Thursday, June 26, 2008 Match summary
This round match attracted 1374 coders, 584 Div1 and 790 Div2. In Div1 most of the coders successfully submitted easy and medium in first 30 minutes and spent
all the remaining time for solving the hard. jbernadas
got the first place with the fastest submission for the hard. He was VERY closely followed by
wywcgs who made 7 successful challenges
on the easy. The third place went to ACRush .
The ProblemsSpiralWalkingUsed as: Division Two  Level One:
The solution was just an implementation of the algorithm described in the statement: walk forward until you hit the boundary of the level or already visited cell (in such case turn right). Summarize prices for all the cells except those where you made turns. CorporationSalaryUsed as: Division Two  Level Two: Used as: Division One  Level One:
The only question which appeared was: in which order do we have to count salaries of the employees
to be sure that we already know the salary for all direct subordinates of the current employee?
The constraints told that given relations graph would have no cycles. It's known that each directed
graph having no cycles can be sorted topologically.
So the solution becomes really simple: sort the given graph topologically (using depthfirst search)
and then simply count the salary for each employee and sum these values. Used as: Division Two  Level Three:
As cost of teleport usage depends on number of teleports used before, number of a current cell isn't enough to define current position. So we will use a pair (a,b), where a is a cell number and b is a number of teleports already used, to define our position in the corridor. The weight of a move can be defined by a pair (a,b), where a is a cost of this move and b is time needed for this move. As we are looking for the cheapest route with as small number of moves as possible for such cost, the comparison for two moves will be defined as: (a,b) < (c,d) <=> (a<c) or ( (a=c) and (b<d) ). Now we can introduce the graph with vertices numbered as (a,b) (meaning of a and b is described above), representing our position in the corridor, and edges with weights given using pairs (also introduced above), representing walking and using teleports. Our goal is to find a path from vertex (0, 0) to vertex (n1, i) (where i can take any value) with the minimum weight. This problem can be solved using any shortestpath algorithm. You can see the implementation of this idea here. PointsGameUsed as: Division One  Level Two:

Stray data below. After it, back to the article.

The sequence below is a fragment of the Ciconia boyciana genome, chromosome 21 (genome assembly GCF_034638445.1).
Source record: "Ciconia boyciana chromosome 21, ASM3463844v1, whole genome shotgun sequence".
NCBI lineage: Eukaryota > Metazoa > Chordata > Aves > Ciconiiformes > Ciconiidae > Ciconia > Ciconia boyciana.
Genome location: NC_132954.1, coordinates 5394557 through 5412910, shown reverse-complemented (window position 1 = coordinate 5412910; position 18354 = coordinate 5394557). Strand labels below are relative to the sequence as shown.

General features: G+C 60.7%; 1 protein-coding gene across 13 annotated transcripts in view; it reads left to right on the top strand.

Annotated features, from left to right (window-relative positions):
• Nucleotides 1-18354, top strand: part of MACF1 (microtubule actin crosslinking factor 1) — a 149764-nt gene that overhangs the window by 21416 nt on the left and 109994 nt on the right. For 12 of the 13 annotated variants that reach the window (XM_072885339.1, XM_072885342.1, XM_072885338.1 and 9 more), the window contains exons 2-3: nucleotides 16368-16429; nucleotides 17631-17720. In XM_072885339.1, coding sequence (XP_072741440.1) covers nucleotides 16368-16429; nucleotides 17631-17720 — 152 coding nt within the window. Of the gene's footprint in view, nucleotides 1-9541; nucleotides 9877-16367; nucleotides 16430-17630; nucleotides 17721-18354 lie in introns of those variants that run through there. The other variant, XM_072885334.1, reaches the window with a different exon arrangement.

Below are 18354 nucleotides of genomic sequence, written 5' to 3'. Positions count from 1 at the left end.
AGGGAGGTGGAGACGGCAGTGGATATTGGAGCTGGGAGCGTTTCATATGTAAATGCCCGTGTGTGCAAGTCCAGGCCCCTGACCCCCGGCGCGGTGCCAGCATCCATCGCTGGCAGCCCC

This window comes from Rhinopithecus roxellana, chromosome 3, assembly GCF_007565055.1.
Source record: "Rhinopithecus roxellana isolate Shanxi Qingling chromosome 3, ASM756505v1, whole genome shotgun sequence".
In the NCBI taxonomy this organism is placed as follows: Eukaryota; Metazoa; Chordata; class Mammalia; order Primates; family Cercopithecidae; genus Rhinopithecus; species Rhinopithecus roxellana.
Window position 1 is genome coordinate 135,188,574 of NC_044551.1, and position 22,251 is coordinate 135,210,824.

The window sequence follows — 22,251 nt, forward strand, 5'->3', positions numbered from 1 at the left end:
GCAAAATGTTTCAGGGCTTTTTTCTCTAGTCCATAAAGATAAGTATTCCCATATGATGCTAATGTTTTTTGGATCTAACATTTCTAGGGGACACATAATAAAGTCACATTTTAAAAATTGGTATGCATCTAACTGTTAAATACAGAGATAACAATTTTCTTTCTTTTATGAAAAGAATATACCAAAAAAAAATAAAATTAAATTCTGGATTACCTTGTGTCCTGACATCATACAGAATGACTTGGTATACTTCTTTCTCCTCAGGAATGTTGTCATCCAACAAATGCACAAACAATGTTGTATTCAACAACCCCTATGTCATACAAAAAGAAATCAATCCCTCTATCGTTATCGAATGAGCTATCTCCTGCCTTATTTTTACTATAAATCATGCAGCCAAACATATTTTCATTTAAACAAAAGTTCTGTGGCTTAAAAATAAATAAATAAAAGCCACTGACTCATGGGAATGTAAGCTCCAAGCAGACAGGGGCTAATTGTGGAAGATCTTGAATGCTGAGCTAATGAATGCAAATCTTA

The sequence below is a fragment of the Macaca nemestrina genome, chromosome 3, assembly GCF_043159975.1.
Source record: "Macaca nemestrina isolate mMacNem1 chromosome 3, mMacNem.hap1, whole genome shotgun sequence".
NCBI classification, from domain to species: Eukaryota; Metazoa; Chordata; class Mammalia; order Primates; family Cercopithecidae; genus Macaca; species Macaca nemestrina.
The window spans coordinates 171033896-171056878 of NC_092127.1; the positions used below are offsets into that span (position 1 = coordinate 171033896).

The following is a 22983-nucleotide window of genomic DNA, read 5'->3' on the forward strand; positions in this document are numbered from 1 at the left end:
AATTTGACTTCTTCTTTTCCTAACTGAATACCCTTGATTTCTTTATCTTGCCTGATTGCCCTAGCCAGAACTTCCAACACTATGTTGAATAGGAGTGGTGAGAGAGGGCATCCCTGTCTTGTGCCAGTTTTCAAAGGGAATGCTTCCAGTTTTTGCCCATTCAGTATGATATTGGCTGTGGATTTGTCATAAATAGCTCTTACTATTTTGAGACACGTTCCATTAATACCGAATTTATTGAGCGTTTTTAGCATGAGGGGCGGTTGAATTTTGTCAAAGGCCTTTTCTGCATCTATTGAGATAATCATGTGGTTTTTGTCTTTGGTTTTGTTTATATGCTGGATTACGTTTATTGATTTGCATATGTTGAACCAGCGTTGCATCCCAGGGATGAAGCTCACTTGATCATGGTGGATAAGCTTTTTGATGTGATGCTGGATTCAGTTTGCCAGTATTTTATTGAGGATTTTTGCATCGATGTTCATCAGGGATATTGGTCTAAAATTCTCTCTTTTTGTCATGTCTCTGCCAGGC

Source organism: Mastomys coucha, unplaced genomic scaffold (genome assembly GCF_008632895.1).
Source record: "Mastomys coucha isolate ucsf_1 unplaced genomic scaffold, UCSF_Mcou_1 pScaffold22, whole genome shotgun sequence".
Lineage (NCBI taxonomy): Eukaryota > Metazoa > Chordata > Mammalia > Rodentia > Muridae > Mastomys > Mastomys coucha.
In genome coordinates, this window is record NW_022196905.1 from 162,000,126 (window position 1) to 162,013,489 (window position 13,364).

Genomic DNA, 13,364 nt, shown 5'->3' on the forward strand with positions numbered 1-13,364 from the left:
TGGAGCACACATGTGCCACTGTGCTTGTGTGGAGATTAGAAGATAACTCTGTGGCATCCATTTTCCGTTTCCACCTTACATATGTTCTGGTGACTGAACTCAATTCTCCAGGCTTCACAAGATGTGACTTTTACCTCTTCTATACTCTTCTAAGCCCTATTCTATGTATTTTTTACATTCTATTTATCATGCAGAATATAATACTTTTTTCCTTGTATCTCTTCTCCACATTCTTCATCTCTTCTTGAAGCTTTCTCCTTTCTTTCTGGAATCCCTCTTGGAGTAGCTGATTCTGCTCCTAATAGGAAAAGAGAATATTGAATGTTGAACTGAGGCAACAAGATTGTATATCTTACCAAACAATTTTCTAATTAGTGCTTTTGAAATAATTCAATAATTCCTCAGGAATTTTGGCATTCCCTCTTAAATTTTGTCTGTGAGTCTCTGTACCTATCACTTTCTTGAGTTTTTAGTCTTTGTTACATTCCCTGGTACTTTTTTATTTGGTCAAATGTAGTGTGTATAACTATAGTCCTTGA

From the fact that the number of points is not greater than 12 and that each point can be in 3 states (not colored, colored by first player, colored by second player) we can see that the number of game positions won't be greater than 3^{12} = 531,441 so we can compute the best score which can be achieved for each position. For the position where all points are already colored we can easily compute its score. Let's look at the position where it's first (second) player's turn: if we color one of the uncolored points then we will receive the score equal to the score of new position, so using the fact that both players play optimally, we check all possibilities for the next cell to be colored and select the one which will give us maximum (minimum) points. You can see the recursive implementation of this idea here. TransformMatrixUsed as: Division One  Level Three:
First you have to notice that you will never swap two cells if they have same digits in them.
So each swap is moving '1' from one cell to another. If A[i][j] =
B[i][j] then '1' will be put into this cell c_{ij}/2 times and will be removed
from this cell c_{ij}/2 times. If A[i][j]='0' and B[i][j]='1'
then '1' will be put into this cell (c_{ij}1)/2+1 times and removed (c_{ij}1)/2 times.
If A[i][j]='1' and B[i][j]='0' then '1' will be put into this cell
(c_{ij}1)/2 times and removed (c_{ij}1)/2+1 times. Using this fact we can break the limitation
for cell usage into two parts: the limitation for times '1' can be put into this cell and the limitation for times
'1' can be removed from this cell.